The first application relates to the elimination of potential gift taxes when the unintended sole beneficiary, the surviving joint tenant, wishes to reallocate or redistribute the assets to the true intended beneficiaries of the decedent’s estate as expressed.  In these cases, I think it may be possible to make a resulting trust argument to the IRS.  I think the resulting trust argument would apply specifically in cases where the personal representative of the estate was listed as a joint owner on assets belonging to the decedent, despite the fact that the personal representative did not contribute any of their own money towards the purchase of the assets, nor did the personal representative assist in their maintenance or pay any of the taxes on the property.

This application and argument is further bolstered by evidence that the decedent (a relative) who passed away had expressed during his lifetime that he did not want his estate to go through probate, but merely wanted the personal representative to handle distributions to other family members, for example, in a well-executed will subsequent to the creation of the joint tenancy. We all know that gratuitous transfers will be viewed as gifts from the transferor, thereby either causing gift taxes to be paid or, at a minimum, creating a charge against their lifetime exclusion amount, assuming that the gift exceeds the annual exclusion amount.  Thus, we believe that by arguing for a resulting trust, we will be able to spare the surviving joint tenant from incurring the unwanted gift taxes, or perhaps estate tax at death, by gratuitously re-conveying the assets received through joint tenancy to the intended beneficiaries described in the decedent’s will that a decedent may subsequently have prepared after creating the “temporary” or “convenience-type” joint tenancy asset with the surviving joint tenant.

A second application may arise in the handling of matters pertaining to the elderly. One may use the resulting trust argument to posit to the state Medicaid agencies that an asset held by a Medicaid applicant is not a “countable asset” because it is being held merely in a resulting trust. Of course, some practitioners of Medicaid eligibility law will argue: “Why not just make a complete return of the asset prior to application?” The implication of this argument is that the asset will be out of the Medicaid applicant’s estate; thus, no problem with ineligibility.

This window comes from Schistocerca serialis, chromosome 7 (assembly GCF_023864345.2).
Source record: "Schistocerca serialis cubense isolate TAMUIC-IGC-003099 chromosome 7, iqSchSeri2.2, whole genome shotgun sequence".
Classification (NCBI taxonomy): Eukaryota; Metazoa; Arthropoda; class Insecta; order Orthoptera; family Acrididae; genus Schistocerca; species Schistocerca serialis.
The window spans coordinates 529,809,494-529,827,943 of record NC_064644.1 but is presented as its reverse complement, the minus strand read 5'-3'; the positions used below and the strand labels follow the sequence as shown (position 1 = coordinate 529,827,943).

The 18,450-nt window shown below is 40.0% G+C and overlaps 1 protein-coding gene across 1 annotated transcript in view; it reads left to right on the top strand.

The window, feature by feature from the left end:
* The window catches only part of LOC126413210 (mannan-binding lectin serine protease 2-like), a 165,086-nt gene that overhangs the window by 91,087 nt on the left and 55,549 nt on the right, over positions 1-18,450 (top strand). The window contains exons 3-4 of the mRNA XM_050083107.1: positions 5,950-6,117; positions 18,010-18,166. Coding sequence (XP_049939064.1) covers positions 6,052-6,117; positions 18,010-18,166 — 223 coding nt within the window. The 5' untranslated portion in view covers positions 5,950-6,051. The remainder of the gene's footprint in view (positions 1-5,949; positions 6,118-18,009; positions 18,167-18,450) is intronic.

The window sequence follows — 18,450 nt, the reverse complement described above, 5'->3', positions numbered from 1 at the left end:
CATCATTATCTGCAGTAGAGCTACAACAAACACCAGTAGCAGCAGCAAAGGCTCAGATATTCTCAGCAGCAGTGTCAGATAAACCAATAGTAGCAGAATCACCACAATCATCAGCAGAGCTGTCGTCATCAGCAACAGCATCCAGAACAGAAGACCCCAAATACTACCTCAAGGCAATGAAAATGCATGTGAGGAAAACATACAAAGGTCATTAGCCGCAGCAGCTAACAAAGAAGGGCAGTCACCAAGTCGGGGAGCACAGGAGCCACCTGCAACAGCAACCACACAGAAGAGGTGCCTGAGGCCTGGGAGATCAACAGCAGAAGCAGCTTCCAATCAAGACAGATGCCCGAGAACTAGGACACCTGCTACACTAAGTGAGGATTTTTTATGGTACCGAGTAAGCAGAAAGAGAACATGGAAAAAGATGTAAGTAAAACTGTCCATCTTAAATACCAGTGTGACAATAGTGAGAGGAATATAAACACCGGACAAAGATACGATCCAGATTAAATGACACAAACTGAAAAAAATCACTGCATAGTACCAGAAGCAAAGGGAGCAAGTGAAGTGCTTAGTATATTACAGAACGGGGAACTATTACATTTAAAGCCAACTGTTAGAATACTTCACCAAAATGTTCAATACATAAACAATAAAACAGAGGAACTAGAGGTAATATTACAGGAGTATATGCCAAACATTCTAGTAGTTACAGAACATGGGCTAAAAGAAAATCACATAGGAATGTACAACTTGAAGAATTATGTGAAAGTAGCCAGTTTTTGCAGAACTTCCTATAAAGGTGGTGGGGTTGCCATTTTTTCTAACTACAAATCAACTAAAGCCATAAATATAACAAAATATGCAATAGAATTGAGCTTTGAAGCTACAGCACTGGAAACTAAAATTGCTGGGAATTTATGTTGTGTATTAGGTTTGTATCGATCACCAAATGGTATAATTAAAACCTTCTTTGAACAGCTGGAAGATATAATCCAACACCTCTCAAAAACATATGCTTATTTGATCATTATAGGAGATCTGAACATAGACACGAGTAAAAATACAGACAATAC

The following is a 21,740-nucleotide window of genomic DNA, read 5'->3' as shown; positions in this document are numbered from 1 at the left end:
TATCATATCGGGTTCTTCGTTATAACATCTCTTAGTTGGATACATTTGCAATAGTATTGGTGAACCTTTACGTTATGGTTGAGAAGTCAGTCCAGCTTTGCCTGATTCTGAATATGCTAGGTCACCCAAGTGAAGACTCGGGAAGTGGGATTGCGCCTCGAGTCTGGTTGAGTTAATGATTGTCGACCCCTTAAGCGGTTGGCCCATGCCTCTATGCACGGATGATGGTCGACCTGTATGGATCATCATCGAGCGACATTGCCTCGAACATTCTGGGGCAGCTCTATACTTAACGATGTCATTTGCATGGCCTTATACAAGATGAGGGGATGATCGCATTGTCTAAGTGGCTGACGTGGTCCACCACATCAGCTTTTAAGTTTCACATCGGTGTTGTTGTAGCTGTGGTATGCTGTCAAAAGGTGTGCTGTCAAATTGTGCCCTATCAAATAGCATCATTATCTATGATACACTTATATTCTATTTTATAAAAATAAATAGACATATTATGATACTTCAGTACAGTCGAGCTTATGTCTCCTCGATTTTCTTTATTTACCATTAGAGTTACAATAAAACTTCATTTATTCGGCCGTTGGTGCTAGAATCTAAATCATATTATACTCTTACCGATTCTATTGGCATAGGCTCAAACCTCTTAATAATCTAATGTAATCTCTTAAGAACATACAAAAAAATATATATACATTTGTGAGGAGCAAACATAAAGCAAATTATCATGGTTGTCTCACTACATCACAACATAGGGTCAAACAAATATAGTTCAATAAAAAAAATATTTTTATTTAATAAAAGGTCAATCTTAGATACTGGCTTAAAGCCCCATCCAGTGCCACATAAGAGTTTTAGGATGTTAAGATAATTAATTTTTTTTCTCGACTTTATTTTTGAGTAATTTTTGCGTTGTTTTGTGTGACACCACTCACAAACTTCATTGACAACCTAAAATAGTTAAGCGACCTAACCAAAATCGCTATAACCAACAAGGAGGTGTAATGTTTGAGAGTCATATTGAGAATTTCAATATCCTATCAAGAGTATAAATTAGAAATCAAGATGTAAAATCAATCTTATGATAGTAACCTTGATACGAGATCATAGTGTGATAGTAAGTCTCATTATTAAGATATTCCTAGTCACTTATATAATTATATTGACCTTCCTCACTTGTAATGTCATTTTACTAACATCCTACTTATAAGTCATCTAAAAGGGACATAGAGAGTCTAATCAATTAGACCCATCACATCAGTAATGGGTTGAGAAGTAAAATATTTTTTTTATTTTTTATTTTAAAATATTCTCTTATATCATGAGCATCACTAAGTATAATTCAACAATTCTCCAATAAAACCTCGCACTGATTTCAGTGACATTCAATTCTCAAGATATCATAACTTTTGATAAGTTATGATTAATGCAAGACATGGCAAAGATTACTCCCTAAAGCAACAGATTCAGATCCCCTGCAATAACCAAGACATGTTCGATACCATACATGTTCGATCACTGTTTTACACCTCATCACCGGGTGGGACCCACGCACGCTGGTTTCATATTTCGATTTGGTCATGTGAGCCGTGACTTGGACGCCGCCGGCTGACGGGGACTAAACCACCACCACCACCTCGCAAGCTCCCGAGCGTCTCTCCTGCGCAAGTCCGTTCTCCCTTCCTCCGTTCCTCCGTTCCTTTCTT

Generally, I would agree with this line of argument, but, there are some assets that cannot be returned at least on a timely basis. Sometimes Medicaid eligibility is something that is required immediately with greater urgency because of lack of other funds.

Furthermore, practitioners of Medicaid eligibility should be aware of the potential counter-argument by the State Medicaid agency that indicates that any asset held by the Medicaid applicant that is available, but is instead disclaimed or transferred without compensation, will result in a possible penalty for uncompensated transfers. While practitioners are well aware of this prohibition, the essence of the resulting trust argument is that the Medicaid applicant was never intended to be in possession of this asset or countable resource in the first place, thus creating the resulting trust and thus eliminating the need for a disclaimer or a compensated transfer.

4. Conclusion

In conclusion, one hopes that both the IRS and Illinois state Medicaid agency can see and agree to practical applications and usage of the resulting trust argument: 1) for avoidance of IRS imposed gift taxes on the re-distribution of assets inadvertently held by the surviving joint tenant taxpayer who erroneously came into title through joint tenancy, and 2) in the avoidance of having a State Medicaid agency consider an asset inadvertently acquired by operation of law to be a countable asset for Medicaid eligibility purposes and thereby delaying or preventing the eligibility that a senior needs.

[i] Suwalski v. Suwalski, 40 Ill. 2d 492, 495 (1968).

[ii] Id.

[iii] In re Estate of Wilson, 81 Ill.2d 349, 355 (1980).

[iv] See In re Estate of Koch, 297 Ill. App. 3d 786, 789 (1998)

[v] Ludwig v. Ludwig, 413 Ill. 43, 52 (1952).

[vi] Id.

[vii] Id. 

[viii] In re Estate of Koch, 297 Ill. App. 3d at 789.